...and yet, in one of the most frustrating twists of all, Singer and Apocalypse have some genuine goosebump-inducing twists in store.  The centerpiece is another dizzying speedy rescue from Quicksilver, this time set to the Eurythmics "Sweet Dreams (Are Made Of This)", that ups the ante in scope and irreverence while he tries to outrace a massive explosion.  It doesn't take as many risks, and as a result isn't as wonderfully unique, but is a welcome burst of creativity and attitude in the middle of all the dusty showdowns.

Even my distaste of Apocalypse as a character is challenged in the scene that fully realizes the threat he represents.  As the strings of Beethoven's 7th in A major gently worm into the soundtrack, Apocalypse taps into all the nuclear missile systems on Earth and his whisper grows into a roar of overdubbed voices as he declares an end to superpowers.  Just try not to think so hard about the Civil Rights history of the X-Men during this moment, because the idea that those who are different can render us collectively impotent is not the sort of thinking we need more of now.  The predominantly white cast likewise renders any lingering remnants of Civil Rights ideology in the story a distant memory.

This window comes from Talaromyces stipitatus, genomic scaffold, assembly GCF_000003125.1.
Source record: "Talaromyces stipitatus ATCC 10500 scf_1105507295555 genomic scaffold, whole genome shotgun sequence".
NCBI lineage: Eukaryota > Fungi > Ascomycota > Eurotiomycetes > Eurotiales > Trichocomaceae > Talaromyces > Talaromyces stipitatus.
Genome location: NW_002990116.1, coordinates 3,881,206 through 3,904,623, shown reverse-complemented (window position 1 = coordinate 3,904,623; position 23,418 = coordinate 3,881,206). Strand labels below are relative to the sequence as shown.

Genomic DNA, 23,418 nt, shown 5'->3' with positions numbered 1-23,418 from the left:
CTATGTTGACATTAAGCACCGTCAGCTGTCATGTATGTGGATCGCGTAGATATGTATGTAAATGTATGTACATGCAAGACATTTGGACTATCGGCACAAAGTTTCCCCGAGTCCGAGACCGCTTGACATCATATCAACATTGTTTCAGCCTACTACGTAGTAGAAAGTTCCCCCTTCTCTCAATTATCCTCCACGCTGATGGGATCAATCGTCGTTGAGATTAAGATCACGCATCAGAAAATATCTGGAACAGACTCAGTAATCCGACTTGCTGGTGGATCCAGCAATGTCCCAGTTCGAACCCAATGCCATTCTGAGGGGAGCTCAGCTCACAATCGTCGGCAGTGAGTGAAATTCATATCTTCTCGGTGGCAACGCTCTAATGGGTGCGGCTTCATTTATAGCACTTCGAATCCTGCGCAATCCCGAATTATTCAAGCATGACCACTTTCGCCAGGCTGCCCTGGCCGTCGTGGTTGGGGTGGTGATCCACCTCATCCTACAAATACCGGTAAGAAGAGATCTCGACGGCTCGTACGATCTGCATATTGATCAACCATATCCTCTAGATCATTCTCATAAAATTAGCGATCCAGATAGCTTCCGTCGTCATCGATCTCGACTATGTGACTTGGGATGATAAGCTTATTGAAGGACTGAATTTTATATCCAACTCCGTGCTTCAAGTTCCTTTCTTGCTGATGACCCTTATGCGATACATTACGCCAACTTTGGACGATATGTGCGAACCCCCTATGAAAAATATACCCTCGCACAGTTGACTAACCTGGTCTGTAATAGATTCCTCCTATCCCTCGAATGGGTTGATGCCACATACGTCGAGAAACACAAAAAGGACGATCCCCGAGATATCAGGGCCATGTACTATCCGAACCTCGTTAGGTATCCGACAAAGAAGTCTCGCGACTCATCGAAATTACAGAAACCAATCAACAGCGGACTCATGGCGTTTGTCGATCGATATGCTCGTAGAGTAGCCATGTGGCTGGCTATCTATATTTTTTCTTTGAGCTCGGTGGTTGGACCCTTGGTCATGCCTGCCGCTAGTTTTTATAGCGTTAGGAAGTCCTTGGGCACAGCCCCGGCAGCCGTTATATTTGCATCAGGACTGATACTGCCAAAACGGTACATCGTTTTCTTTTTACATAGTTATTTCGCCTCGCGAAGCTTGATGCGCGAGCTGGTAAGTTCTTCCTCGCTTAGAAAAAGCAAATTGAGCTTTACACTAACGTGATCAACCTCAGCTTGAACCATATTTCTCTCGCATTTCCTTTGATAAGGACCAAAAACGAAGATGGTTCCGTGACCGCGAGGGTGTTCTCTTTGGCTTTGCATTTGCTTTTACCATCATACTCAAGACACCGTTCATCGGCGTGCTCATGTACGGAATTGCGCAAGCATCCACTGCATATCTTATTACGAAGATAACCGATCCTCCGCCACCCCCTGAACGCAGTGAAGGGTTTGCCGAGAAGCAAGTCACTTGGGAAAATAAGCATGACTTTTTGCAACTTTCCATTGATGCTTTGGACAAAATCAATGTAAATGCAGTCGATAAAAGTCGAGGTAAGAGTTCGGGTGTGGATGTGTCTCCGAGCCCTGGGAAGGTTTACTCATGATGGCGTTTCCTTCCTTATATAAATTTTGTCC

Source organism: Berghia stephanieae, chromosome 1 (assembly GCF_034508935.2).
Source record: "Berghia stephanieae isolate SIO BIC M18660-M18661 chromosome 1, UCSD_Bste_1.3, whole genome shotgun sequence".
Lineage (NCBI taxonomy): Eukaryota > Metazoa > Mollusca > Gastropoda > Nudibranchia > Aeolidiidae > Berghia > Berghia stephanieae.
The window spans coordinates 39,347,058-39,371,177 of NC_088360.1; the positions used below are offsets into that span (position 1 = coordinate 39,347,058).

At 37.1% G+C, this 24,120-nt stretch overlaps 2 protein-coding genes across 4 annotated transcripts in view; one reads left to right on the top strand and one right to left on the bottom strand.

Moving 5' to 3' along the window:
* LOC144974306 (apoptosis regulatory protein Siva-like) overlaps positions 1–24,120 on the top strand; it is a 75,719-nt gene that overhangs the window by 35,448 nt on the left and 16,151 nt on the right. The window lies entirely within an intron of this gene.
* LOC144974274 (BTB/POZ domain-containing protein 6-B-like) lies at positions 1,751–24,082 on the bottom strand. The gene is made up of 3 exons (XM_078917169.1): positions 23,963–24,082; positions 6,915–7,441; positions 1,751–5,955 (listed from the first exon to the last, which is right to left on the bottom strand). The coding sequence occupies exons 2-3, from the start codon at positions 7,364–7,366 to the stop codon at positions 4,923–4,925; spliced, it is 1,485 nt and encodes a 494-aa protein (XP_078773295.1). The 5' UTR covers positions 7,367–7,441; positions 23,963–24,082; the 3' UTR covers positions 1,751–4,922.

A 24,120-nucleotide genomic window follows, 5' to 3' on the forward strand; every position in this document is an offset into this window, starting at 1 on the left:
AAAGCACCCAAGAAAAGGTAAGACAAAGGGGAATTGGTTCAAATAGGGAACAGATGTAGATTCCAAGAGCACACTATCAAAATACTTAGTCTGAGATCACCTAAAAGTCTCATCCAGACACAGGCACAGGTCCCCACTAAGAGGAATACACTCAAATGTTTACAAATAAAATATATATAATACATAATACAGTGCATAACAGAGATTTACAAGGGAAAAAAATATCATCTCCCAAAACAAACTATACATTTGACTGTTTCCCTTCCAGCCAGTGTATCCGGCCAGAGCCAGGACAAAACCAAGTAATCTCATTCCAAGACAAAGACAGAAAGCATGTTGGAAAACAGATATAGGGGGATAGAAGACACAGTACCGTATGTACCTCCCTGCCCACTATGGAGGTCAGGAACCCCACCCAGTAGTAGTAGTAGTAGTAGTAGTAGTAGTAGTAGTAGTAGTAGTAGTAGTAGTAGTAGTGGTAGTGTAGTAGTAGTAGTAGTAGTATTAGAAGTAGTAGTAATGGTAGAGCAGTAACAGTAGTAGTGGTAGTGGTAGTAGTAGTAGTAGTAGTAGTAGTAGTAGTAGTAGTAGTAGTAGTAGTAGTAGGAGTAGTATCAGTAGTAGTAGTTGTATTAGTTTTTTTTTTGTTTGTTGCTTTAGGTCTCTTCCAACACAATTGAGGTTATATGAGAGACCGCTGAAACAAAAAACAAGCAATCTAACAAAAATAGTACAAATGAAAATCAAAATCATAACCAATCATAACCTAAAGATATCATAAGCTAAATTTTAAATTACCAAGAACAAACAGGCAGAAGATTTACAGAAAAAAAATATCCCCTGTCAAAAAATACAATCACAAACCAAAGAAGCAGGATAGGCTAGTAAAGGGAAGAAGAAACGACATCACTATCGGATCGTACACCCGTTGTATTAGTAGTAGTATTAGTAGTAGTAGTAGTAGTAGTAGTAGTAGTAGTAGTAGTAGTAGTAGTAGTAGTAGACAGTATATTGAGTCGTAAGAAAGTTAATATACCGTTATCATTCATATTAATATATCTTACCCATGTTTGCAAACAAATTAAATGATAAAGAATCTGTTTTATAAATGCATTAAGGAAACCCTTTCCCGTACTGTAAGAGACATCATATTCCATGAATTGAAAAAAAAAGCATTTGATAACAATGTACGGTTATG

Apocalypse is a strange bird for me because it's a movie I kind of want to hate.  There's so little invention in the many ominous scenes and the death of what little good the X-Men could stand for is worth some rage.  But when Apocalypse is good it's transcendent in its embrace of the apocalyptic potential of living gods.  So I cut my losses and give this an Indifferent, as I'm losing the little memory I have of all the dust and am holding on to the few moments of glory.

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X-Men: Apocalypse (2016)

Directed by Bryan Singer.
Screenplay written by Simon Kinberg.
Starring Oscar Isaac, Michael Fassbender, Jennifer Lawrence, and James McAvoy.

Posted by Andrew